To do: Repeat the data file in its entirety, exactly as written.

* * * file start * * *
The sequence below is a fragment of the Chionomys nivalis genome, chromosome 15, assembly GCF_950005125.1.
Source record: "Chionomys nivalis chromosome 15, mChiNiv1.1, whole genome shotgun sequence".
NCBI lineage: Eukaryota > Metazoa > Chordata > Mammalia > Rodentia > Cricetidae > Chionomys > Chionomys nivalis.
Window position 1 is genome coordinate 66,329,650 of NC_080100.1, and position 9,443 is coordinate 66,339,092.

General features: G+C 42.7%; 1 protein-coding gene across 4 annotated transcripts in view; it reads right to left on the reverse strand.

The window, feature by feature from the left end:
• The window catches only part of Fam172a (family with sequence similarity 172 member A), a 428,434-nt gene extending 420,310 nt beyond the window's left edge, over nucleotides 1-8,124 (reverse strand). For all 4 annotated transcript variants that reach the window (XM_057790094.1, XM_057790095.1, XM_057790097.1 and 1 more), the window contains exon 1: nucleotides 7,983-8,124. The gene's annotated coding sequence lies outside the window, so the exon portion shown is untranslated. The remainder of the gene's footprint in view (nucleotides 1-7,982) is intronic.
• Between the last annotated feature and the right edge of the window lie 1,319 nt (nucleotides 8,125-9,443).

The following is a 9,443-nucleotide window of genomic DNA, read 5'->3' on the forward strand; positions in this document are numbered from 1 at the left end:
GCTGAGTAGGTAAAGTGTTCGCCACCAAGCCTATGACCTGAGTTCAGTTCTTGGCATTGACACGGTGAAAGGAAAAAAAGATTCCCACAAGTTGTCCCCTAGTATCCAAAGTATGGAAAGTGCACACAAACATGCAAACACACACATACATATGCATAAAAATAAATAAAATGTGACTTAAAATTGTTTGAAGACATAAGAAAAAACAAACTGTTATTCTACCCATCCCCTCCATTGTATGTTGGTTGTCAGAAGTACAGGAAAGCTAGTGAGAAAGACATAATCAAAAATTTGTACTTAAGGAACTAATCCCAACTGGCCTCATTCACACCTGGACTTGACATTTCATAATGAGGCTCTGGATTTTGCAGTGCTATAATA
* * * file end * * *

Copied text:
The sequence below is a fragment of the Chionomys nivalis genome, chromosome 15, assembly GCF_950005125.1.
Source record: "Chionomys nivalis chromosome 15, mChiNiv1.1, whole genome shotgun sequence".
NCBI lineage: Eukaryota > Metazoa > Chordata > Mammalia > Rodentia > Cricetidae > Chionomys > Chionomys nivalis.
Window position 1 is genome coordinate 66,329,650 of NC_080100.1, and position 9,443 is coordinate 66,339,092.

General features: G+C 42.7%; 1 protein-coding gene across 4 annotated transcripts in view; it reads right to left on the reverse strand.

The window, feature by feature from the left end:
• The window catches only part of Fam172a (family with sequence similarity 172 member A), a 428,434-nt gene extending 420,310 nt beyond the window's left edge, over nucleotides 1-8,124 (reverse strand). For all 4 annotated transcript variants that reach the window (XM_057790094.1, XM_057790095.1, XM_057790097.1 and 1 more), the window contains exon 1: nucleotides 7,983-8,124. The gene's annotated coding sequence lies outside the window, so the exon portion shown is untranslated. The remainder of the gene's footprint in view (nucleotides 1-7,982) is intronic.
• Between the last annotated feature and the right edge of the window lie 1,319 nt (nucleotides 8,125-9,443).

The following is a 9,443-nucleotide window of genomic DNA, read 5'->3' on the forward strand; positions in this document are numbered from 1 at the left end:
GCTGAGTAGGTAAAGTGTTCGCCACCAAGCCTATGACCTGAGTTCAGTTCTTGGCATTGACACGGTGAAAGGAAAAAAAGATTCCCACAAGTTGTCCCCTAGTATCCAAAGTATGGAAAGTGCACACAAACATGCAAACACACACATACATATGCATAAAAATAAATAAAATGTGACTTAAAATTGTTTGAAGACATAAGAAAAAACAAACTGTTATTCTACCCATCCCCTCCATTGTATGTTGGTTGTCAGAAGTACAGGAAAGCTAGTGAGAAAGACATAATCAAAAATTTGTACTTAAGGAACTAATCCCAACTGGCCTCATTCACACCTGGACTTGACATTTCATAATGAGGCTCTGGATTTTGCAGTGCTATAATA